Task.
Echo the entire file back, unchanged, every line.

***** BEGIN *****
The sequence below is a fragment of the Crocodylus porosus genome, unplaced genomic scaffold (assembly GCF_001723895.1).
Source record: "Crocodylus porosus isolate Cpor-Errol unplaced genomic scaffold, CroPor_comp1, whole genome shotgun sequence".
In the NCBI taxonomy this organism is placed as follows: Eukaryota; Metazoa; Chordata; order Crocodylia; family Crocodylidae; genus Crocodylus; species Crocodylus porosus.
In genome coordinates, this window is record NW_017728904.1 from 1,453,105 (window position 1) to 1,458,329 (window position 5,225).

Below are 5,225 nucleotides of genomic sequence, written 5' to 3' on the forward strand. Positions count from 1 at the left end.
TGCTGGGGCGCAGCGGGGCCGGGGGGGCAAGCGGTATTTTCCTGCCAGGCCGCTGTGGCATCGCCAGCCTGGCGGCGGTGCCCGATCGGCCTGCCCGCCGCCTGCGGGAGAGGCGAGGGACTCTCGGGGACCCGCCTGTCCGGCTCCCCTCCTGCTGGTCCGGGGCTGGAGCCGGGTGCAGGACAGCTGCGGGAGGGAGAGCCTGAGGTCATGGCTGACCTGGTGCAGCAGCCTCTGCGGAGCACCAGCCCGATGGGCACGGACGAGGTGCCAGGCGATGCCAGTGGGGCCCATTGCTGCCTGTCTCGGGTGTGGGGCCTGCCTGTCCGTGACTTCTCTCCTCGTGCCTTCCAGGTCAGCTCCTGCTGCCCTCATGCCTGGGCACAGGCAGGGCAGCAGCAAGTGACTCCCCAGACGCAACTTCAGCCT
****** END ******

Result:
The sequence below is a fragment of the Crocodylus porosus genome, unplaced genomic scaffold (assembly GCF_001723895.1).
Source record: "Crocodylus porosus isolate Cpor-Errol unplaced genomic scaffold, CroPor_comp1, whole genome shotgun sequence".
In the NCBI taxonomy this organism is placed as follows: Eukaryota; Metazoa; Chordata; order Crocodylia; family Crocodylidae; genus Crocodylus; species Crocodylus porosus.
In genome coordinates, this window is record NW_017728904.1 from 1,453,105 (window position 1) to 1,458,329 (window position 5,225).

Below are 5,225 nucleotides of genomic sequence, written 5' to 3' on the forward strand. Positions count from 1 at the left end.
TGCTGGGGCGCAGCGGGGCCGGGGGGGCAAGCGGTATTTTCCTGCCAGGCCGCTGTGGCATCGCCAGCCTGGCGGCGGTGCCCGATCGGCCTGCCCGCCGCCTGCGGGAGAGGCGAGGGACTCTCGGGGACCCGCCTGTCCGGCTCCCCTCCTGCTGGTCCGGGGCTGGAGCCGGGTGCAGGACAGCTGCGGGAGGGAGAGCCTGAGGTCATGGCTGACCTGGTGCAGCAGCCTCTGCGGAGCACCAGCCCGATGGGCACGGACGAGGTGCCAGGCGATGCCAGTGGGGCCCATTGCTGCCTGTCTCGGGTGTGGGGCCTGCCTGTCCGTGACTTCTCTCCTCGTGCCTTCCAGGTCAGCTCCTGCTGCCCTCATGCCTGGGCACAGGCAGGGCAGCAGCAAGTGACTCCCCAGACGCAACTTCAGCCT